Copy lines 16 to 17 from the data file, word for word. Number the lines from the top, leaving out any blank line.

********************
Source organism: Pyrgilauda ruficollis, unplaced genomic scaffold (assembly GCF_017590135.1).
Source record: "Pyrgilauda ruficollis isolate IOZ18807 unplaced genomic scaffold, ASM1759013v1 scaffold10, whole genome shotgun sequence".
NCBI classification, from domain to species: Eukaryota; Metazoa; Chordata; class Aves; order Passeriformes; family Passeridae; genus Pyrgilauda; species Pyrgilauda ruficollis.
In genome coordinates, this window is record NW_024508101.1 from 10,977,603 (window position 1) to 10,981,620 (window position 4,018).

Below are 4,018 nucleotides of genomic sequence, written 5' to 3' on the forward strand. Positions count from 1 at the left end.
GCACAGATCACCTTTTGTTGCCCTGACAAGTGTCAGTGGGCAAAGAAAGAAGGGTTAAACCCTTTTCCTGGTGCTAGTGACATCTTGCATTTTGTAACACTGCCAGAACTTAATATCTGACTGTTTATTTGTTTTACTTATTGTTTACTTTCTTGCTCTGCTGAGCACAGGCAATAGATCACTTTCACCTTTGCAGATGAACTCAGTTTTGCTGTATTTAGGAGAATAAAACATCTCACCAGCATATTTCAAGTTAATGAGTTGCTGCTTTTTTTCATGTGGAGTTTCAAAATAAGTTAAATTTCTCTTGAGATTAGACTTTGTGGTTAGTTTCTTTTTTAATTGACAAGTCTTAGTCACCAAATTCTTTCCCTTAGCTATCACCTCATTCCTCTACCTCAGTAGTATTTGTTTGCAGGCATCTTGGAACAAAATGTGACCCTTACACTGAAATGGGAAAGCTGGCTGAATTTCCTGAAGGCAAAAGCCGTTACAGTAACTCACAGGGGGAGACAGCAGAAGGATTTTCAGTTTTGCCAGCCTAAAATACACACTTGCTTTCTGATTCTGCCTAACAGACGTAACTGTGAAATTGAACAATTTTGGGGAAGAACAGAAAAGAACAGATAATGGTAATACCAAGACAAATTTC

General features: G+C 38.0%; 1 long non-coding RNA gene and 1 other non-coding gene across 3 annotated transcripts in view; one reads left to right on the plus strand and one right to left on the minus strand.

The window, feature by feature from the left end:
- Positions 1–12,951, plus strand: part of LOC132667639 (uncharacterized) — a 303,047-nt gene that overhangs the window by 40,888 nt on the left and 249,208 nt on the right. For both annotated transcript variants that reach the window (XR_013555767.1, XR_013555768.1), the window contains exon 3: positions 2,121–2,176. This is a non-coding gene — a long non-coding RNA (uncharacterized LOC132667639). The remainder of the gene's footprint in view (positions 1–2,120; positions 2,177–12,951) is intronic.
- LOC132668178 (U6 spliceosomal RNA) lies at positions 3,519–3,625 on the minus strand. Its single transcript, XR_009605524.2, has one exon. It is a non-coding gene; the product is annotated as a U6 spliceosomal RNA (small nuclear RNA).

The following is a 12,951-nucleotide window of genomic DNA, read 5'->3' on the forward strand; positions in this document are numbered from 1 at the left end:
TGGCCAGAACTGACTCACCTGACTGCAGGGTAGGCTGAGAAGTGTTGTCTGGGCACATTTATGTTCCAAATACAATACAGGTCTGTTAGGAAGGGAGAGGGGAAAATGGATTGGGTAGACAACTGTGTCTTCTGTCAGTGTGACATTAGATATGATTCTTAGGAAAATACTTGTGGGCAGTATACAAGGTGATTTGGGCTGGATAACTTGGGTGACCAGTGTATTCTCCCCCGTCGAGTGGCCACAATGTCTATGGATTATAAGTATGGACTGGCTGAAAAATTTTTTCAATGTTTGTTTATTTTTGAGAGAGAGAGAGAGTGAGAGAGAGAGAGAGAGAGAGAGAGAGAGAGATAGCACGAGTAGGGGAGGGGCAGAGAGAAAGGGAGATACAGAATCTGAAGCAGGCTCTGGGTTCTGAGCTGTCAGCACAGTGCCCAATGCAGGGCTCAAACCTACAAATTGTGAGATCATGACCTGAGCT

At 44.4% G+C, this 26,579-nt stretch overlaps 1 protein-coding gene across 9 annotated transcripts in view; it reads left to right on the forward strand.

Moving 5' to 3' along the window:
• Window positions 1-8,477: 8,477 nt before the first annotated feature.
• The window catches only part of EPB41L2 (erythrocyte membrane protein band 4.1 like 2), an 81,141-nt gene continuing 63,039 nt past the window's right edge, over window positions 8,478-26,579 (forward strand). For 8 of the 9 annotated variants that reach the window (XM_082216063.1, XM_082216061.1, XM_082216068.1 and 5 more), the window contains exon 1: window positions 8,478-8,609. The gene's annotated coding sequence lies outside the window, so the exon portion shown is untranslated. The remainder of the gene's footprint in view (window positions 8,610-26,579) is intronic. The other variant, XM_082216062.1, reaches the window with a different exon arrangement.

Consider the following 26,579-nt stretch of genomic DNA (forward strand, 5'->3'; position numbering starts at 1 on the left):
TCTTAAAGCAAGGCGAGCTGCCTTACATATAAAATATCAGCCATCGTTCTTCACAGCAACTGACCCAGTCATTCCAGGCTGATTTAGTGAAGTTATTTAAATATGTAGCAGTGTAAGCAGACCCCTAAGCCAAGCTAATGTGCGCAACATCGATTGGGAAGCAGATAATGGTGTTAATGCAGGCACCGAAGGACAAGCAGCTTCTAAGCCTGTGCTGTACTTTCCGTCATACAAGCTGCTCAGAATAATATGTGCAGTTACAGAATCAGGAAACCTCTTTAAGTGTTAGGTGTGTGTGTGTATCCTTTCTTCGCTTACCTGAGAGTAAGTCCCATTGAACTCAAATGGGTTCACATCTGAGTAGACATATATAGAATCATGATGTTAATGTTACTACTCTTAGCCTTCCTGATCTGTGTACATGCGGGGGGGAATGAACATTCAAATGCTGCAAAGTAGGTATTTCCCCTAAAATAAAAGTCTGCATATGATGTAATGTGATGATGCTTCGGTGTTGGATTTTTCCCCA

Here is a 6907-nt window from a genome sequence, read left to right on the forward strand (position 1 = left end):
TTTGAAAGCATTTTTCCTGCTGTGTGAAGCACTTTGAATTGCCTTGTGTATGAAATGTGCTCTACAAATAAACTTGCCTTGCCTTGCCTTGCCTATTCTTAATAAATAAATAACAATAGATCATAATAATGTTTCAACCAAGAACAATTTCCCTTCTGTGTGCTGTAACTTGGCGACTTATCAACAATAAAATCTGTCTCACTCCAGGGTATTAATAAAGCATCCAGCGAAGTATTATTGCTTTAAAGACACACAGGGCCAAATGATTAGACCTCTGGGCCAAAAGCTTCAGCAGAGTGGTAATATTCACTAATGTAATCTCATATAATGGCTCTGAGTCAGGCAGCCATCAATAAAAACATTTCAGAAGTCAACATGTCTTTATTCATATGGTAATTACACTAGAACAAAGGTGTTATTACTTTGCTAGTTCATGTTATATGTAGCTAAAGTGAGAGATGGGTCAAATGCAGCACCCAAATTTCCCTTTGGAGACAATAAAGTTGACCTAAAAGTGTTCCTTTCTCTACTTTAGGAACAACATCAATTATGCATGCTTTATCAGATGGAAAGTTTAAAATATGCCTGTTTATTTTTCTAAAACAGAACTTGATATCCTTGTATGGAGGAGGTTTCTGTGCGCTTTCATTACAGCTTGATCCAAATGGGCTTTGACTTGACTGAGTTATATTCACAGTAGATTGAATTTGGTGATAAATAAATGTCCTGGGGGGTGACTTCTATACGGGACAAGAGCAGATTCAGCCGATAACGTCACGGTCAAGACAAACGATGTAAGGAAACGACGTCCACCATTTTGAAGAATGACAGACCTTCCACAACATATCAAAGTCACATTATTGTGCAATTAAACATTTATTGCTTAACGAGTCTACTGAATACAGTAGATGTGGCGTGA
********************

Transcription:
• The window catches only part of EPB41L2 (erythrocyte membrane protein band 4.1 like 2), an 81,141-nt gene continuing 63,039 nt past the window's right edge, over window positions 8,478-26,579 (forward strand). For 8 of the 9 annotated variants that reach the window (XM_082216063.1, XM_082216061.1, XM_082216068.1 and 5 more), the window contains exon 1: window positions 8,478-8,609. The gene's annotated coding sequence lies outside the window, so the exon portion shown is untranslated. The remainder of the gene's footprint in view (window positions 8,610-26,579) is intronic. The other variant, XM_082216062.1, reaches the window with a different exon arrangement.

Consider the following 26,579-nt stretch of genomic DNA (forward strand, 5'->3'; position numbering starts at 1 on the left):